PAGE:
Musings on market-oriented approaches to International Development
In many professional circles, story-telling is a potent tool with immeasurable value. In this sense, story-telling is using anecdotes as a foundation for influencing individuals, organizations, conveying ideas and broadly speaking – driving change.
For the social sector, in general, and international development in particular, story-telling holds a venerable position. Its usage is made particularly prevalent by virtue of the ability of stories to cultivate support from individuals and organizations for development-oriented initiatives.
Stories about women building business and supporting their families. Stories about children getting better education, shaping a brighter future for their nation. Stories about farmers gaining wider access to inputs and markets, generating larger yields, and securing higher incomes.
Yet, like the tales children read, gaps often exist between the stories and reality. Sometimes, this gap between story and reality is acceptable; most times, it is not.
A story/reality gap can legitimately exist in stories on the aspirations of an organization. The goals of an NGO, Social Enterprise, private sector firm, or government can be expressed and built upon a foundation that is not fully formed. It is understood – and should be made clear – that the overarching story is a goal, a milestone yet to be achieved. Most people would accept this gap between reality and the story of aspiration – lofty goals are worthy endeavours.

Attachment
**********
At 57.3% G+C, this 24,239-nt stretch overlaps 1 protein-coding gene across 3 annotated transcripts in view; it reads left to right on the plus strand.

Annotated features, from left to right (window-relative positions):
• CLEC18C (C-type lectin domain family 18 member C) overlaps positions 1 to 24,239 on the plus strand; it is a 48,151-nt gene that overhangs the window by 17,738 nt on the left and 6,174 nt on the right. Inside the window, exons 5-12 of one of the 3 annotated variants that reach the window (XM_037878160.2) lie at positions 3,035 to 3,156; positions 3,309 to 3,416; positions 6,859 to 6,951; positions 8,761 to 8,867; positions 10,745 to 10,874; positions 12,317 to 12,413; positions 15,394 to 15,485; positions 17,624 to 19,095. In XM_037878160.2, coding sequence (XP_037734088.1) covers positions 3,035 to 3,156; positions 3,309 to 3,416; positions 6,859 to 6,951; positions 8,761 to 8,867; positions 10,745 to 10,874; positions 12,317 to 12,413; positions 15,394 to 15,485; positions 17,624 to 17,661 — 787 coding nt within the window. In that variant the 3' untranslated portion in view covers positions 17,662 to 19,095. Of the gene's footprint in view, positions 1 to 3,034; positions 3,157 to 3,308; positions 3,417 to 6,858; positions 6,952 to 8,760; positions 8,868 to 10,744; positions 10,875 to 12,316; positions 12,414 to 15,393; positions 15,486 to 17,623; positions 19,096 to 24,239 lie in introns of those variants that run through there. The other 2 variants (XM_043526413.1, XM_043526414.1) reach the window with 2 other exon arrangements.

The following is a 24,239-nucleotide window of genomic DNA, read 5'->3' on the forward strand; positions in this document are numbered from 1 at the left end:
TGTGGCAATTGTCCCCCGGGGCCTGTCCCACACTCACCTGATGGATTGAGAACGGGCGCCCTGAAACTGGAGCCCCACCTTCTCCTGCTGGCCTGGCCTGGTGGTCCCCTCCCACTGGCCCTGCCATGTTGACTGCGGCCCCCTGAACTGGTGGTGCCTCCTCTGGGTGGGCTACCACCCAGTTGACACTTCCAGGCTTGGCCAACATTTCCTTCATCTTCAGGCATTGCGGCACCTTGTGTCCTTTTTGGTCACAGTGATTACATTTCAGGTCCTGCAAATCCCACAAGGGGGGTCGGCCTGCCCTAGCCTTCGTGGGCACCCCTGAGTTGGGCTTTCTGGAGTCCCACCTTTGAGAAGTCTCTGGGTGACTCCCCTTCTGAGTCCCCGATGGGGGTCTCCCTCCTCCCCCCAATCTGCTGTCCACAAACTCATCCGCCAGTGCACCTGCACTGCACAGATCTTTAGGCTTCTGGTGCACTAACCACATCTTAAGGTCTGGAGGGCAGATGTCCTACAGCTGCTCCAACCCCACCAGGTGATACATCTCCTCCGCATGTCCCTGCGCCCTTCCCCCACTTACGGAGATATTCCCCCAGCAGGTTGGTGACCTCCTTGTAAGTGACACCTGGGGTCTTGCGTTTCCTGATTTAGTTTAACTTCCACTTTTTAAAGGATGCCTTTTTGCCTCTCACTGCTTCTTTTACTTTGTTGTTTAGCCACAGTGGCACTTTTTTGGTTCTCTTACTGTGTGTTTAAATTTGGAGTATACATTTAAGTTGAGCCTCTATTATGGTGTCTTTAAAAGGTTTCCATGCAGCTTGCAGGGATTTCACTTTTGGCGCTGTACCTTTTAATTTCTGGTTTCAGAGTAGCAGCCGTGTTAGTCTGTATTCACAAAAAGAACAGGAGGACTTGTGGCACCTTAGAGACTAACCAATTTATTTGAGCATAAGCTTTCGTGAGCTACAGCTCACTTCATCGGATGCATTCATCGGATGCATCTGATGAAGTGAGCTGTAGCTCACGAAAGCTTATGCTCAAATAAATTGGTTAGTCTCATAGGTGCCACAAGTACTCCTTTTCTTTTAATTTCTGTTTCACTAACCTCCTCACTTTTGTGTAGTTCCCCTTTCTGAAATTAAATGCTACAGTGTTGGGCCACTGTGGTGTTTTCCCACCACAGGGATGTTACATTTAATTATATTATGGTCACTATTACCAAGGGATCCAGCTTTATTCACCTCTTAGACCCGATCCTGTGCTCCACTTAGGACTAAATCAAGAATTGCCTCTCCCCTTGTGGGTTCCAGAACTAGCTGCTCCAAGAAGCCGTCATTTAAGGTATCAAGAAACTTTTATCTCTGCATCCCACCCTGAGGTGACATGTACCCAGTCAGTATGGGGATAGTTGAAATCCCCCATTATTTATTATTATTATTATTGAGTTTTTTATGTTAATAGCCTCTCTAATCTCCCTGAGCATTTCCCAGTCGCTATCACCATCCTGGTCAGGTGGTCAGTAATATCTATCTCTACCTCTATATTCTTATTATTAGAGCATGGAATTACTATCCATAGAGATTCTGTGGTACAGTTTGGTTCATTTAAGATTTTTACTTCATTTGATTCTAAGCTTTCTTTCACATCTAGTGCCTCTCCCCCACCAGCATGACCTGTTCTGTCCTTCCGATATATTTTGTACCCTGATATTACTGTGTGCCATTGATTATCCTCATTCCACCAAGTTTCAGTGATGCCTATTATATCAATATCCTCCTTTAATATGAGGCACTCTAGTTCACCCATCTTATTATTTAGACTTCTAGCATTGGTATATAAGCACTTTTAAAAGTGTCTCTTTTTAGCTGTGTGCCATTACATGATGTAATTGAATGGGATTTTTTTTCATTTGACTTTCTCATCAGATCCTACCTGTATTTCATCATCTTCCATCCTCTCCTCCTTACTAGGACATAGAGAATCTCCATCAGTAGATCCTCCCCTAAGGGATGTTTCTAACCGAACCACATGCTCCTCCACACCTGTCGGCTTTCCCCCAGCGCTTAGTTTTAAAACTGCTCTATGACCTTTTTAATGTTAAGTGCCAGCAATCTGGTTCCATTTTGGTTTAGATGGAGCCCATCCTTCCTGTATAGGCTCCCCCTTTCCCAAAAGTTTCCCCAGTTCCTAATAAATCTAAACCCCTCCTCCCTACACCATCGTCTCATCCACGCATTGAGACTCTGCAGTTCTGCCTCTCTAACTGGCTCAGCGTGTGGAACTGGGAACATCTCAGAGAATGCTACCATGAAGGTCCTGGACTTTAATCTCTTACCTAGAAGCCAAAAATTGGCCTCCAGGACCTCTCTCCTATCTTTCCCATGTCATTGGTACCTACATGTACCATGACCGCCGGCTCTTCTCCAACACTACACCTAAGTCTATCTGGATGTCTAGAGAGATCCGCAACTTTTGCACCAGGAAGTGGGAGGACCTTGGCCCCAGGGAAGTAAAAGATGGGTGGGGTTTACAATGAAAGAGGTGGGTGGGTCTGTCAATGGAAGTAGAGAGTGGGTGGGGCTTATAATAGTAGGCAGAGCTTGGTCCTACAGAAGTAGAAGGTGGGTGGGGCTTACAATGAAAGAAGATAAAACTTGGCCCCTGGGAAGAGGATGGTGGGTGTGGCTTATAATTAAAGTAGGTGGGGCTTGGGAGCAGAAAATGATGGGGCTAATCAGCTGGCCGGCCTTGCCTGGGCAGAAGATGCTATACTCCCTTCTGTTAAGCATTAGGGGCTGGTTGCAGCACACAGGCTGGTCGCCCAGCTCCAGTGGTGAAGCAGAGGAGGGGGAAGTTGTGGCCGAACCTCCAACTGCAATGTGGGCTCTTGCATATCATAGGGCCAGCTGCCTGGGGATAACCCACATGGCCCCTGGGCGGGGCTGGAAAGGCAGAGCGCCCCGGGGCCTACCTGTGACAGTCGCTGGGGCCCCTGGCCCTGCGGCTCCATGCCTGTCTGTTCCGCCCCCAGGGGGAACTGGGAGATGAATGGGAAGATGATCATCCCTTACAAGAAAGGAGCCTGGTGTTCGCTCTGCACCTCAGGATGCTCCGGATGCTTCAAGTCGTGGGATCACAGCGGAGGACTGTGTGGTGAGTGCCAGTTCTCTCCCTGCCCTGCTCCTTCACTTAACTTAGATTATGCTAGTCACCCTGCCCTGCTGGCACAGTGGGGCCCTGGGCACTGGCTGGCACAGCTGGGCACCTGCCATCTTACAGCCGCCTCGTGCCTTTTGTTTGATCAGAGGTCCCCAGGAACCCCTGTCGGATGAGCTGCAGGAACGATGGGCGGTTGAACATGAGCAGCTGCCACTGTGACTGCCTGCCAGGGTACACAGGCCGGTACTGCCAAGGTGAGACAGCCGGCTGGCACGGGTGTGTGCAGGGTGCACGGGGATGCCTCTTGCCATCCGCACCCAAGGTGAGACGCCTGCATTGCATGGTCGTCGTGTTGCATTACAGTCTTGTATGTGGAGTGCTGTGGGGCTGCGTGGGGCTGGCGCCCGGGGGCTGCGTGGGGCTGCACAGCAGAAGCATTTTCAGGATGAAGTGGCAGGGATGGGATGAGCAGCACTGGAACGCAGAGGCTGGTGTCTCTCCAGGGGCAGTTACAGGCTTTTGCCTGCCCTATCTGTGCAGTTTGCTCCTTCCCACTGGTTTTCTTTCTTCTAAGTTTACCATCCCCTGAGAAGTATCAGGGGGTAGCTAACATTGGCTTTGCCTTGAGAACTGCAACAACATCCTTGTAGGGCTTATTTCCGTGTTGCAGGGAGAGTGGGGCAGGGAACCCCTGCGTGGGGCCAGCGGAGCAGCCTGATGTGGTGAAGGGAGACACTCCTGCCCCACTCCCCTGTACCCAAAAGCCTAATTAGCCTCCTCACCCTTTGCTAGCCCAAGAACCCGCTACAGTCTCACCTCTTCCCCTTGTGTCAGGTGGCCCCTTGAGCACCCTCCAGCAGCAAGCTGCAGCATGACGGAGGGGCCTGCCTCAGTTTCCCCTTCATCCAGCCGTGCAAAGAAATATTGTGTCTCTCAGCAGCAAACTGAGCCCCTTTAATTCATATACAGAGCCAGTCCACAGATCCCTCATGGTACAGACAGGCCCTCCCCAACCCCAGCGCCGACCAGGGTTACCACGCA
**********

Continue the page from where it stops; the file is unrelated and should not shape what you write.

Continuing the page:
A story/reality gap cannot exist in two areas: the translation of a firm’s values into actions, and the results of the organization’s work. If any organization speaks of values to its workers and the broader public sphere, then the actions (reality) of the firm should match the values (story) of the organization.
Also, the results of a firm’s work should be fairly and honestly represented, providing little wiggle room for misinterpretations or misleading. These requirements hold particular gravitas in the field of international development.
With a mission of improving lives, ending poverty, and enabling dignity – a heavy moral onus rests on us to vigilantly guard the gap between our stories and our reality, particularly the reality of those we seek to serve.
With slavery, colonialism, neo-colonialism and dictators – the developing world has had enough yawning chasms between stories and reality. No more is needed.